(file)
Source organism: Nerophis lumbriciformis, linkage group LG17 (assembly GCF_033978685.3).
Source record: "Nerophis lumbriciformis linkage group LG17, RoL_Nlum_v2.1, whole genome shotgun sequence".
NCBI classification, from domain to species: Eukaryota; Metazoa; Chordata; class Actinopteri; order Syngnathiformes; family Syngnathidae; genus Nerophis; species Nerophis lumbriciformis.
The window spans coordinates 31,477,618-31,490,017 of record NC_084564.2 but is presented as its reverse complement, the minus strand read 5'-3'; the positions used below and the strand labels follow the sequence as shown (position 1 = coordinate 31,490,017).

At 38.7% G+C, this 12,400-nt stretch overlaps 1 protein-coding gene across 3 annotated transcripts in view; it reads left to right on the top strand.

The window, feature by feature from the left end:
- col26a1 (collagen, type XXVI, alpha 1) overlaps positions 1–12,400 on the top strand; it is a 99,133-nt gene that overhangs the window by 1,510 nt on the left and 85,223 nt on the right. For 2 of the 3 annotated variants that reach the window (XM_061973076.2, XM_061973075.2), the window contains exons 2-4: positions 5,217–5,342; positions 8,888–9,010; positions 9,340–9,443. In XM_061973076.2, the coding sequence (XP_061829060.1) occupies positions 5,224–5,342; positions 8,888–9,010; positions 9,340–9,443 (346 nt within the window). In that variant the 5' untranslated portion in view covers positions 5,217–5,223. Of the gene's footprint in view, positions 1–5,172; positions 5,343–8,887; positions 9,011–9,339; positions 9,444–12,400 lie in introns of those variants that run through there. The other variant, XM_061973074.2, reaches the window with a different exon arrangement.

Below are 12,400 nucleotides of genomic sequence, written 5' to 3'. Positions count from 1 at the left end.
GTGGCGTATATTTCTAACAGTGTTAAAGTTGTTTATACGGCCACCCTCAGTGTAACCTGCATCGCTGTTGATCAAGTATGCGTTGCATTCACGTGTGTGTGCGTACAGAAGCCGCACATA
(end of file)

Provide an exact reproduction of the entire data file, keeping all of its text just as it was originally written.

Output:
Source organism: Nerophis lumbriciformis, linkage group LG17 (assembly GCF_033978685.3).
Source record: "Nerophis lumbriciformis linkage group LG17, RoL_Nlum_v2.1, whole genome shotgun sequence".
NCBI classification, from domain to species: Eukaryota; Metazoa; Chordata; class Actinopteri; order Syngnathiformes; family Syngnathidae; genus Nerophis; species Nerophis lumbriciformis.
The window spans coordinates 31,477,618-31,490,017 of record NC_084564.2 but is presented as its reverse complement, the minus strand read 5'-3'; the positions used below and the strand labels follow the sequence as shown (position 1 = coordinate 31,490,017).

At 38.7% G+C, this 12,400-nt stretch overlaps 1 protein-coding gene across 3 annotated transcripts in view; it reads left to right on the top strand.

The window, feature by feature from the left end:
- col26a1 (collagen, type XXVI, alpha 1) overlaps positions 1–12,400 on the top strand; it is a 99,133-nt gene that overhangs the window by 1,510 nt on the left and 85,223 nt on the right. For 2 of the 3 annotated variants that reach the window (XM_061973076.2, XM_061973075.2), the window contains exons 2-4: positions 5,217–5,342; positions 8,888–9,010; positions 9,340–9,443. In XM_061973076.2, the coding sequence (XP_061829060.1) occupies positions 5,224–5,342; positions 8,888–9,010; positions 9,340–9,443 (346 nt within the window). In that variant the 5' untranslated portion in view covers positions 5,217–5,223. Of the gene's footprint in view, positions 1–5,172; positions 5,343–8,887; positions 9,011–9,339; positions 9,444–12,400 lie in introns of those variants that run through there. The other variant, XM_061973074.2, reaches the window with a different exon arrangement.

Below are 12,400 nucleotides of genomic sequence, written 5' to 3'. Positions count from 1 at the left end.
GTGGCGTATATTTCTAACAGTGTTAAAGTTGTTTATACGGCCACCCTCAGTGTAACCTGCATCGCTGTTGATCAAGTATGCGTTGCATTCACGTGTGTGTGCGTACAGAAGCCGCACATA